Home inContext West Bank Palestinians Go to the Polls

West Bank Palestinians Go to the Polls

Samara Greenberg

Palestinians in the West Bank went to the polls Saturday for the first time in six years to vote for mayors and local councils in 93 communities. However, the excitement of election day was dampened by a number of recent events.

First, voting comes at a time when the Palestinian Authority (PA), strapped for cash, is under attack by its own constituents. Last month, demonstrations swept across the West Bank as locals protested the increasing cost of living and corruption within their government. The protests prompted the PA to cancel its planned tax hikes that were aimed to bring in revenue. The PA currently runs a monthly deficit of $100 million and faces debts of $1.5 billion.

PA President Mahmoud Abbas shows his ink-stained finger after casting his vote. (Photo: Majdi Mohammed/AP)

In addition, when it came to the elections, votes were not collected in some 260 municipalities, as residents within those areas either reached power-sharing deals and decided to forgo elections or there were no candidates to put on the ballot. Voter turnout was also considered fairly low with some 55 percent of eligible Palestinians voting. This is compared to the 75 percent who voted in the 2006 parliamentary elections in which Hamas was victorious, and the two-thirds who voted in municipal elections in 2004 and 2005.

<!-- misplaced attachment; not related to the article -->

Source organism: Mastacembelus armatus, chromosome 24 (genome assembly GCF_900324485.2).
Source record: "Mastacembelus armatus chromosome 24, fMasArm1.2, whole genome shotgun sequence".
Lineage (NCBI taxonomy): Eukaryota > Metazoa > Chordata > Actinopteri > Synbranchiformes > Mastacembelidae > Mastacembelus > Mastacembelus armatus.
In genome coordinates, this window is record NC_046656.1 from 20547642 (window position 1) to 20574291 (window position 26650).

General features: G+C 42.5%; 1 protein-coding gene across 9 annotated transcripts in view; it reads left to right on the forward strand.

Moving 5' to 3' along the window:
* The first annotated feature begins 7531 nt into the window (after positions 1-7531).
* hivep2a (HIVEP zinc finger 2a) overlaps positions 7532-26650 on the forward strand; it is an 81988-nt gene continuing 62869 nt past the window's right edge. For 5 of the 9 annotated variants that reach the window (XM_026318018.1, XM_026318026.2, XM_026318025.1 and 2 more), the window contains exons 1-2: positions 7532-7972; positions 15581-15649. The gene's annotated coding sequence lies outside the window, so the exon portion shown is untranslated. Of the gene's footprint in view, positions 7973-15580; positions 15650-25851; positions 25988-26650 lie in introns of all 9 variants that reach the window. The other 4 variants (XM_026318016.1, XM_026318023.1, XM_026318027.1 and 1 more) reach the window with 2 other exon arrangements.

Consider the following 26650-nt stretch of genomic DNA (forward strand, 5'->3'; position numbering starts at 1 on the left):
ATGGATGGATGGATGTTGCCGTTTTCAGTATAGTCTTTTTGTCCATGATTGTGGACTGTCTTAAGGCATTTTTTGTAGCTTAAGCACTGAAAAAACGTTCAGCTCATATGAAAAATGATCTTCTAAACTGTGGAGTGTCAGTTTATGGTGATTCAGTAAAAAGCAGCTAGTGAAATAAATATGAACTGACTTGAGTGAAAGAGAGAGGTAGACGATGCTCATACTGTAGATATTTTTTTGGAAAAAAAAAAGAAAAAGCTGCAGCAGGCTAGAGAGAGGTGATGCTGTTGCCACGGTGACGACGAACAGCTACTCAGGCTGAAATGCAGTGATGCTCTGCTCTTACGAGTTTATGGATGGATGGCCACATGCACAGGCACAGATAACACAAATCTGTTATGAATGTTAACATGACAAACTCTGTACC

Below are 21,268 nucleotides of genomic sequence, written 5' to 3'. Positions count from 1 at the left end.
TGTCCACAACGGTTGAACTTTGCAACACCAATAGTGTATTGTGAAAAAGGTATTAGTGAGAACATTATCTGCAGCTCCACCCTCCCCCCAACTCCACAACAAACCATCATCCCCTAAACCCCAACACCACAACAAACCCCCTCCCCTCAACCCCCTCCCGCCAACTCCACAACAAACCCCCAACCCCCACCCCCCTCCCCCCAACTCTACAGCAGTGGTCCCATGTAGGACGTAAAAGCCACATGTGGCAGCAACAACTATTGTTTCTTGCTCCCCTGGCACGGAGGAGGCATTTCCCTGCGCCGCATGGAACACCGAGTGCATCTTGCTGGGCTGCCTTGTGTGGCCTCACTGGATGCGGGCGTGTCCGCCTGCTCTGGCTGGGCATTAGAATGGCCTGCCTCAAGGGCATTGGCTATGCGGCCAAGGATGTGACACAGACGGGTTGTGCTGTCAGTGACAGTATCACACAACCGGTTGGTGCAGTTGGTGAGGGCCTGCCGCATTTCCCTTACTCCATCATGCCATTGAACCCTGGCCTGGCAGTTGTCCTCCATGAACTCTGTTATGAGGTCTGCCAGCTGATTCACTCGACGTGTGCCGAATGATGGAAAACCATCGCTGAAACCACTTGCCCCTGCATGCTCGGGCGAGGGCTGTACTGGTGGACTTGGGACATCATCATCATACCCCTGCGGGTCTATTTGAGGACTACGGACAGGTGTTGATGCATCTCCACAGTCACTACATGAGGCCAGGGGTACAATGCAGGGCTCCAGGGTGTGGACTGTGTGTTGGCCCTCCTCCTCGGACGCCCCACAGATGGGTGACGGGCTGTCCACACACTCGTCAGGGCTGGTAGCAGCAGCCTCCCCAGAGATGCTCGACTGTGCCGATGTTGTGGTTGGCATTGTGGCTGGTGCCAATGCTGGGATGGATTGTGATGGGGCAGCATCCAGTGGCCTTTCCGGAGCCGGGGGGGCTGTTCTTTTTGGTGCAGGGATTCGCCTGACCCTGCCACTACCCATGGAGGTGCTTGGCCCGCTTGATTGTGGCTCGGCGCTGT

Moreover, Palestinians in the Gaza Strip did not vote, as the Hamas movement that controls the area blocked elections from taking place. Hamas also instructed its members in the West Bank to not participate in the elections. But even with the Hamas boycott, in the end West Bankers did not give the ruling Fatah party the strong endorsement it sought, voting against the movement in five of the 11 main towns. In the majority of towns where Fatah lost, voters chose independent lists dominated by Fatah breakaways and candidates kicked out of the movement for running against its official list.

The elections were largely called to try to lend legitimacy to the Palestinian Authority and put off further Palestinian protests. But with the above concerns in mind, compounded by the fact that Palestinian reconciliation is on hold indefinitely and Israeli-Palestinian peace negotiations are at a standstill, it is hard to imagine that this small-scale election will change the way West Bank Palestinians view their governing institution.